COVID-19 may remain in people’s brains after infection and trigger relapses in patients who believed they recovered, according to a new, peer-reviewed study published in the journal Viruses.
The Georgia State University study found that mice, when infected with the virus through their nasal passages, developed severe illnesses due to brain infections, even after the virus departed their lungs.
“It’s scary,” the study’s lead author and researcher Mukesh Kumar noted before adding that “a lot of people think they got COVID and they recovered and now they’re out of the woods. Now I feel like that’s never going to be true. You may never be out of the woods.”
Kumar also noted how the virus primarily affected the brain, as the study found COVID-19 to be concentrated at a level that was 1,000 times greater than in any other part of the body:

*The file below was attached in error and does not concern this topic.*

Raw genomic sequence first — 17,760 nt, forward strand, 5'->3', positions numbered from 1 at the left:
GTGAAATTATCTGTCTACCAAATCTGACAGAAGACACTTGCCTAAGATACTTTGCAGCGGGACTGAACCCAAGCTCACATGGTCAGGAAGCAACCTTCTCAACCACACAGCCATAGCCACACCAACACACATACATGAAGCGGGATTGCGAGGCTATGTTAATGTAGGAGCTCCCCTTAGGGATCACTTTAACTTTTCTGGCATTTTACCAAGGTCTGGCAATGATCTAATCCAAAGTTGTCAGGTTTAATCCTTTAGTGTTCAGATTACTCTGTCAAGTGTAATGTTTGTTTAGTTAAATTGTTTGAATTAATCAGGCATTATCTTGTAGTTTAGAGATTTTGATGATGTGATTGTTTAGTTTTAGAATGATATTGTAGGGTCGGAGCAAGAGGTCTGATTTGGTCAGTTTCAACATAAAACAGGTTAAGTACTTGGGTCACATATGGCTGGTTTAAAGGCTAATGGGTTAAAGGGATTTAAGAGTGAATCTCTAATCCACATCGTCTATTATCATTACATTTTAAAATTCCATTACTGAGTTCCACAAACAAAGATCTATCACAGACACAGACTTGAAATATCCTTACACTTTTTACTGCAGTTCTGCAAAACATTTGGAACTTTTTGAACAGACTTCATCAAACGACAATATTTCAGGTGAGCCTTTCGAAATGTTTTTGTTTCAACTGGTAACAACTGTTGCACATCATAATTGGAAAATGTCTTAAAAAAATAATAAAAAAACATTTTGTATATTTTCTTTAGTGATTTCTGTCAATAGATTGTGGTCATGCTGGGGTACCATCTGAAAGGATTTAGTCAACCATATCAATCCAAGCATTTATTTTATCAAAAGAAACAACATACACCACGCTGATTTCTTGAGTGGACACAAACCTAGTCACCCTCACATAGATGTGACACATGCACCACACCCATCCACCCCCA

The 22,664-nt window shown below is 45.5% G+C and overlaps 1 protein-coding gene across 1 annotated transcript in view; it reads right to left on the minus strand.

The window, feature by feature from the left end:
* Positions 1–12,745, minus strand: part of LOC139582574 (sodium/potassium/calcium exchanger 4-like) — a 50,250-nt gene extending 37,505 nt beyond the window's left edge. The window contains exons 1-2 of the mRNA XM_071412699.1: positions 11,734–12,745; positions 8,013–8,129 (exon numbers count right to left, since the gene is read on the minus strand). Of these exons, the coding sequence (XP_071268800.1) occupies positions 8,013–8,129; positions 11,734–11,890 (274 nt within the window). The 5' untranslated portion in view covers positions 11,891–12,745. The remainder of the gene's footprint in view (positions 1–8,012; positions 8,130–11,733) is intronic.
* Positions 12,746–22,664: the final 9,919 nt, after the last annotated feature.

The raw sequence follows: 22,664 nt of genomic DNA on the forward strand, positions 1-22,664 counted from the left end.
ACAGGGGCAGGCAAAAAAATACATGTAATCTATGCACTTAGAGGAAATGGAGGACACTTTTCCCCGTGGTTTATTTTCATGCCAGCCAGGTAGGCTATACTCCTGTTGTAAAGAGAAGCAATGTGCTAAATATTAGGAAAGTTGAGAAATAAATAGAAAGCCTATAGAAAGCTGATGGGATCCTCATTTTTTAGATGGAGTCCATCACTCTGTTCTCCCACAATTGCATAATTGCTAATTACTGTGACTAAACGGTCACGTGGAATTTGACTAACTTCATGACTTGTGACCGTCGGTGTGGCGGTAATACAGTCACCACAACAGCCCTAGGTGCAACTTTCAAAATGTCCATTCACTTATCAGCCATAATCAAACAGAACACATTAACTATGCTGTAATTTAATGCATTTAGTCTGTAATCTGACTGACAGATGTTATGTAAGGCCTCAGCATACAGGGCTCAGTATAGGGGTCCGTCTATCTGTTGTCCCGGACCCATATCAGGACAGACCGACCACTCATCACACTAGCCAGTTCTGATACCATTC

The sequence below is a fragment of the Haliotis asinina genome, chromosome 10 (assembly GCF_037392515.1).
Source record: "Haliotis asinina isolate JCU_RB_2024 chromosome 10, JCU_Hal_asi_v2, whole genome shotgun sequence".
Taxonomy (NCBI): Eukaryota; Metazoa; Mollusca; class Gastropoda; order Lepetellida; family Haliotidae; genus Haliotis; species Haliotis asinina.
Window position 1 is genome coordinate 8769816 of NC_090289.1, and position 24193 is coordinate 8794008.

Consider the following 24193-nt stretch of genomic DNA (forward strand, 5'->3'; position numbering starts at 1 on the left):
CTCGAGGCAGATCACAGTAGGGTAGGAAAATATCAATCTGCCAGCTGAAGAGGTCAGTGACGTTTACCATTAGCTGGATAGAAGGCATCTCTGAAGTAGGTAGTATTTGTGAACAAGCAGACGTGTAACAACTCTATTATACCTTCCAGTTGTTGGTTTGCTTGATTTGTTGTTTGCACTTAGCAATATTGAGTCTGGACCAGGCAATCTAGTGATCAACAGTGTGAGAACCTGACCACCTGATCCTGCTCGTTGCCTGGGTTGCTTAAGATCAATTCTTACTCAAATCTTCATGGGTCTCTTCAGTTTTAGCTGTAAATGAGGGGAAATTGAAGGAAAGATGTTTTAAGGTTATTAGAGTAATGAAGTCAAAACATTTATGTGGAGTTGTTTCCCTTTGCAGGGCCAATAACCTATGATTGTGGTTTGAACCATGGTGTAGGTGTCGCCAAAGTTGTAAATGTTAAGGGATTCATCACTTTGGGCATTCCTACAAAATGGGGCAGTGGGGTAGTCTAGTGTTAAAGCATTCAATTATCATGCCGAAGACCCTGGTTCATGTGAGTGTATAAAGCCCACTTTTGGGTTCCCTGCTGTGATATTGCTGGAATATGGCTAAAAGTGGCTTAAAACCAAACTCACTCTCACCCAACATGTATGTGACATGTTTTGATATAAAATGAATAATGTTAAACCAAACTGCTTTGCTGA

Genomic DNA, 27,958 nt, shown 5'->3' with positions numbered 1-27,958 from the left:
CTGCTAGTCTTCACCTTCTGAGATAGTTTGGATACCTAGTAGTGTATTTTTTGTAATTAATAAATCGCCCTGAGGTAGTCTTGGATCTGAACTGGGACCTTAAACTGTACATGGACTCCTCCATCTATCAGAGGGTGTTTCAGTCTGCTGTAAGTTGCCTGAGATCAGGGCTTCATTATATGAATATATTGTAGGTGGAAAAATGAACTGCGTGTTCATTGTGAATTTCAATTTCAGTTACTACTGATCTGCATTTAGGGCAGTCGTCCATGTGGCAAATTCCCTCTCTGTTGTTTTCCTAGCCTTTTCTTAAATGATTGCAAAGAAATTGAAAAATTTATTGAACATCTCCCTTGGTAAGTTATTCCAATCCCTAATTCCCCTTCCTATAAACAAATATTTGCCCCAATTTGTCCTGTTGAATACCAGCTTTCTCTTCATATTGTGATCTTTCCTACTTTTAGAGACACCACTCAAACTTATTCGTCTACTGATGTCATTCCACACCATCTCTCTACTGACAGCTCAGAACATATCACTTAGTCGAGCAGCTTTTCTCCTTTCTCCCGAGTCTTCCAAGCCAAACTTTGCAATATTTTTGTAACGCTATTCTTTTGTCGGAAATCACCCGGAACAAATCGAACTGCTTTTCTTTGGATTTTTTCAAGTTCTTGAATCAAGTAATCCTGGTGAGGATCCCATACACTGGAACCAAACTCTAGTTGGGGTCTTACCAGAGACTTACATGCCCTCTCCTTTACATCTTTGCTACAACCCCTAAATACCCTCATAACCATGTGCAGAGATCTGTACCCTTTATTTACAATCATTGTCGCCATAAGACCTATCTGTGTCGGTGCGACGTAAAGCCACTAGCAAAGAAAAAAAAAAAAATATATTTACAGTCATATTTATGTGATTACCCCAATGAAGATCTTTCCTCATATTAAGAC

“The brain is one of the regions where virus likes to hide. That’s why we’re seeing severe disease and all these multiple symptoms like heart disease, stroke and all these long-haulers with loss of smell, loss of taste. All of this has to do with the brain rather than with the lungs.”
The study also notes that “COVID-19 survivors whose infections reached their brain are also at increased risk of future health problems, including auto-immune diseases, Parkinson’s, multiple sclerosis and general cognitive decline.”